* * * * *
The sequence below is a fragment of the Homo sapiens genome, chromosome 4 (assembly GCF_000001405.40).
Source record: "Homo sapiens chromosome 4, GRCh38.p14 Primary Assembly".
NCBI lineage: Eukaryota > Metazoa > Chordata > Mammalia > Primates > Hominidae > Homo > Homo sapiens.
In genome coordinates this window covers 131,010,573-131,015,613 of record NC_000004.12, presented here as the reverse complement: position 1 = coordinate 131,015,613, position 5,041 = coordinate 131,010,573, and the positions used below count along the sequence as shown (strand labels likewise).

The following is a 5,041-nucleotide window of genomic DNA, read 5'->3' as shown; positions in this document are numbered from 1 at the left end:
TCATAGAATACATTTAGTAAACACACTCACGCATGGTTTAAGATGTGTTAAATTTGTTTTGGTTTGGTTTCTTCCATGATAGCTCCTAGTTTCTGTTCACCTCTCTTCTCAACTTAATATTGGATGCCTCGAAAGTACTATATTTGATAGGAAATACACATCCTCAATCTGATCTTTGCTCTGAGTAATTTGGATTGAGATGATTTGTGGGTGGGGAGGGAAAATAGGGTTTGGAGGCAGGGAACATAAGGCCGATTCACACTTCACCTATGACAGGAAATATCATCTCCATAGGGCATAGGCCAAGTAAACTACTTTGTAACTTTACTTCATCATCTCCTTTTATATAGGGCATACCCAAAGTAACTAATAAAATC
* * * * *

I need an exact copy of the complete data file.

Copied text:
The sequence below is a fragment of the Homo sapiens genome, chromosome 4 (assembly GCF_000001405.40).
Source record: "Homo sapiens chromosome 4, GRCh38.p14 Primary Assembly".
NCBI lineage: Eukaryota > Metazoa > Chordata > Mammalia > Primates > Hominidae > Homo > Homo sapiens.
In genome coordinates this window covers 131,010,573-131,015,613 of record NC_000004.12, presented here as the reverse complement: position 1 = coordinate 131,015,613, position 5,041 = coordinate 131,010,573, and the positions used below count along the sequence as shown (strand labels likewise).

The following is a 5,041-nucleotide window of genomic DNA, read 5'->3' as shown; positions in this document are numbered from 1 at the left end:
TCATAGAATACATTTAGTAAACACACTCACGCATGGTTTAAGATGTGTTAAATTTGTTTTGGTTTGGTTTCTTCCATGATAGCTCCTAGTTTCTGTTCACCTCTCTTCTCAACTTAATATTGGATGCCTCGAAAGTACTATATTTGATAGGAAATACACATCCTCAATCTGATCTTTGCTCTGAGTAATTTGGATTGAGATGATTTGTGGGTGGGGAGGGAAAATAGGGTTTGGAGGCAGGGAACATAAGGCCGATTCACACTTCACCTATGACAGGAAATATCATCTCCATAGGGCATAGGCCAAGTAAACTACTTTGTAACTTTACTTCATCATCTCCTTTTATATAGGGCATACCCAAAGTAACTAATAAAATC